Skip to content

7 Tips for Safe Grocery Shopping Amid Coronavirus Concerns

Follow these basic guidelines to limit the risk of contracting or spreading the virus while buying food.
Cart full of groceries in a grocery store
Eat This, Not That! is constantly monitoring the latest food news as it relates to COVID-19 in order to keep you healthy, safe, and informed (and answer your most urgent questions). Here are the precautions you should be taking at the grocery store, the foods you should have on hand, the meal delivery services and restaurant chains offering takeout you need to know about, and ways you can help support those in need. We will continue to update these as new information develops. Click here for all of our COVID-19 coverage, and sign up for our newsletter to stay up-to-date.

Social distancing and hunkering down still require most everyone to go to the grocery store and load up on whatever products haven't been hoarded by irresponsible jerks. So what are the best practices to stay safe and lessen risks of contracting, or sharing, the COVID-19?

(With apologies to Gabriel Garcia Marquez, this post could just as easily be titled "Grocery Shopping in the Time of Coronavirus.")

What follows are some super easy tips to keep you, and perhaps more importantly, others around you, from contracting this disease… or any germs, for that matter.

1

Wash your hands.

Washing hands with soap
Shutterstock

Yes, you almost certainly have heard this particular tip one thousand times, but here is the 1,001 time. The best way to avoid contracting COVID-19 is still washing your hands thoroughly with hot water and soap for 20 seconds. If you are going to the market, make the last thing you do before leaving your home—and the first thing you do upon returning home—be a good hand wash. Want to wear surgical gloves? Fine, but do not let that give you a false sense of security that leads you to potentially touch your face like it's no big deal.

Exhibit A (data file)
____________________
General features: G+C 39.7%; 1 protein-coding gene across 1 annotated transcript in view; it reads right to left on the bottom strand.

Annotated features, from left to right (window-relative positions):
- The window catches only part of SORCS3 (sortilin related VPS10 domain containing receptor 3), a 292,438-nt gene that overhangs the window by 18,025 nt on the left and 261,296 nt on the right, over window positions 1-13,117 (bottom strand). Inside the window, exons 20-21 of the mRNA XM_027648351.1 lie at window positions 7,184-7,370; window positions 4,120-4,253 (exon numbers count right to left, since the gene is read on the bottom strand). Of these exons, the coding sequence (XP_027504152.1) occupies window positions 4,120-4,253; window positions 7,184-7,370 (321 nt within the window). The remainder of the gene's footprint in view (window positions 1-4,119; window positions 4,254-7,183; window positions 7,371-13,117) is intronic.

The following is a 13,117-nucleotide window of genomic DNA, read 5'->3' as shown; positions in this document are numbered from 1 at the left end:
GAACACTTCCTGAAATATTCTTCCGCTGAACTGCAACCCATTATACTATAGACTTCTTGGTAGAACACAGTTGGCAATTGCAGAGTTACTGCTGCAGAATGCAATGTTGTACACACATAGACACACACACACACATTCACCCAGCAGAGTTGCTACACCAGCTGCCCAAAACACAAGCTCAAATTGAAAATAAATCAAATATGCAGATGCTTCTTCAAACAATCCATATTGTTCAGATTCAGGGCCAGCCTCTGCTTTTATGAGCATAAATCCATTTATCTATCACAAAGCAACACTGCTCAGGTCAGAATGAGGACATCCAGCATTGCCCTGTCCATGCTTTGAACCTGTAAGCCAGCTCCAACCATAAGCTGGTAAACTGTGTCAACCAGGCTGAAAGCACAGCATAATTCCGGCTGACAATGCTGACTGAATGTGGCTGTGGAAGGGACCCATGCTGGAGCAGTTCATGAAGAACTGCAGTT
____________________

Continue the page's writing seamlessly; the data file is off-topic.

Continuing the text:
2

Go early.

grocery cart in aisle with blurred background
Shutterstock

Because grocery stores are at their cleanest and most stocked at the start of the day, many shops have started opening senior-only hours of shopping in the first hour that they're open. It's the logical conclusion of "adult swims" from the community pool from decades ago! If you don't fall into that age bracket and those hours are not off-limits in your area, not only does going early lessen your interaction with others, but it also helps you get the products you want. Early birds get the worm and the toilet paper!

3

Avoid open food items.

Woman at grocery store serving prepared food at salad bar
Shutterstock

Many grocery stores offer hot and cold food bars for shoppers to load up on prepared foods. While all feature a federally mandated "sneeze guard," it's best to avoid food that is open and vulnerable to any airborne particles during this time. (Honestly, even if the coronavirus pandemic weren't in the air, these food bars are something to think twice about if you're worried about catching potential germs.)

4

Be prepared.

hand sanitizer
Shutterstock

Before you head out, make sure you have everything you need: reusable shopping bags, hand sanitizer, and disinfecting wipes. Make a very detailed list of the groceries you need, and if possible, order it by how you navigate your local store. Limiting your time in the store limits your risk of picking up any contagion. Fomites are particulates that put you at risk and exist on door handles and shop counters, so don't be afraid to hand sanitize or disinfect anything you need to touch.

RELATED: Here's One Full Week of Meals You Can Make at Home

5

Go alone.

meijer grocery store patron
Shutterstock

Presuming you don't need to also keep an eye on your children, try to go shopping alone. The more people that are in the store, the higher the risk. And, since we are trying to limit all interactions, having to chase down a rogue toddler serves no one's best interests at this time.

6

Limit the touching.

Shutterstock

Be deliberate and mindful while you shop. Limiting the number of items you handle not only puts you at less risk, but ultimately makes the store cleaner as well. And while palming your favorite piece of fruit for ripeness is a time-honored produce section tradition, it's best to probably put that particular best-practice aside until the pandemic passes.

7

Don't hoard.

Toilet paper in the hands of the buyer in the store
Shutterstock

Unless you are stocking up for summer camp (which is most definitely not in operation at this time), absolutely nobody needs 144 rolls of toilet paper. Be thoughtful and courteous of others who are also shopping for their own families. Buy what you need and nothing more. We are all in this together.

Get the New Book!

Want to lose 10, 20, even 30 pounds—all without dieting?! Get your copy of Eat This, Not That: The Best (& Worst) Foods in America!, and learn how to indulge smarter and lose weight fast!

Filed Under